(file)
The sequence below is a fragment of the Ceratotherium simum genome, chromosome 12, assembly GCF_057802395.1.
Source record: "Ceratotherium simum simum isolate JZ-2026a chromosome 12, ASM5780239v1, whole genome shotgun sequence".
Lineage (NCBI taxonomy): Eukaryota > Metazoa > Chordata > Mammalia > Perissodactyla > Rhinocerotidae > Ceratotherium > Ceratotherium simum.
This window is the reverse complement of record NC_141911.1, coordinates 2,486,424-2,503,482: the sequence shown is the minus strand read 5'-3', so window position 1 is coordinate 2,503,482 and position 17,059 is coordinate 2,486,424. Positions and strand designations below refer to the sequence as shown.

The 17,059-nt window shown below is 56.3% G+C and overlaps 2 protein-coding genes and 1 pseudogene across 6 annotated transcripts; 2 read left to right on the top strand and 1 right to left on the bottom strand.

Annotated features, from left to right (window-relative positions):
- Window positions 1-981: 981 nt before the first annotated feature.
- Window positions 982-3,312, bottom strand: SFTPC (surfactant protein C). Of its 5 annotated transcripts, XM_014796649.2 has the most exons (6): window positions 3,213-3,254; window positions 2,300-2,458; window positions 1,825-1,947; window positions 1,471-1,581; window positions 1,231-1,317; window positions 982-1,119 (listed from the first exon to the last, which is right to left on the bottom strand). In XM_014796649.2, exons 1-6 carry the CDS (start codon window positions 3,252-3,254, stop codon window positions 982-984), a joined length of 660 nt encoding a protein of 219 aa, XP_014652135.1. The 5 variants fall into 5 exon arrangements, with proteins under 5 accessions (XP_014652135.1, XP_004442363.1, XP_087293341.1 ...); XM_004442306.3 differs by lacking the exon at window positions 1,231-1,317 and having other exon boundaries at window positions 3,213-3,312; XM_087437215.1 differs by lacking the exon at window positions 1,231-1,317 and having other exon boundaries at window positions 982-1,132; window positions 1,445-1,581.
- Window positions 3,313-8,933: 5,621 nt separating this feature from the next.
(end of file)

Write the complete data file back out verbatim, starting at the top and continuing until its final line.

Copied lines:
The sequence below is a fragment of the Ceratotherium simum genome, chromosome 12, assembly GCF_057802395.1.
Source record: "Ceratotherium simum simum isolate JZ-2026a chromosome 12, ASM5780239v1, whole genome shotgun sequence".
Lineage (NCBI taxonomy): Eukaryota > Metazoa > Chordata > Mammalia > Perissodactyla > Rhinocerotidae > Ceratotherium > Ceratotherium simum.
This window is the reverse complement of record NC_141911.1, coordinates 2,486,424-2,503,482: the sequence shown is the minus strand read 5'-3', so window position 1 is coordinate 2,503,482 and position 17,059 is coordinate 2,486,424. Positions and strand designations below refer to the sequence as shown.

The 17,059-nt window shown below is 56.3% G+C and overlaps 2 protein-coding genes and 1 pseudogene across 6 annotated transcripts; 2 read left to right on the top strand and 1 right to left on the bottom strand.

Annotated features, from left to right (window-relative positions):
- Window positions 1-981: 981 nt before the first annotated feature.
- Window positions 982-3,312, bottom strand: SFTPC (surfactant protein C). Of its 5 annotated transcripts, XM_014796649.2 has the most exons (6): window positions 3,213-3,254; window positions 2,300-2,458; window positions 1,825-1,947; window positions 1,471-1,581; window positions 1,231-1,317; window positions 982-1,119 (listed from the first exon to the last, which is right to left on the bottom strand). In XM_014796649.2, exons 1-6 carry the CDS (start codon window positions 3,252-3,254, stop codon window positions 982-984), a joined length of 660 nt encoding a protein of 219 aa, XP_014652135.1. The 5 variants fall into 5 exon arrangements, with proteins under 5 accessions (XP_014652135.1, XP_004442363.1, XP_087293341.1 ...); XM_004442306.3 differs by lacking the exon at window positions 1,231-1,317 and having other exon boundaries at window positions 3,213-3,312; XM_087437215.1 differs by lacking the exon at window positions 1,231-1,317 and having other exon boundaries at window positions 982-1,132; window positions 1,445-1,581.
- Window positions 3,313-8,933: 5,621 nt separating this feature from the next.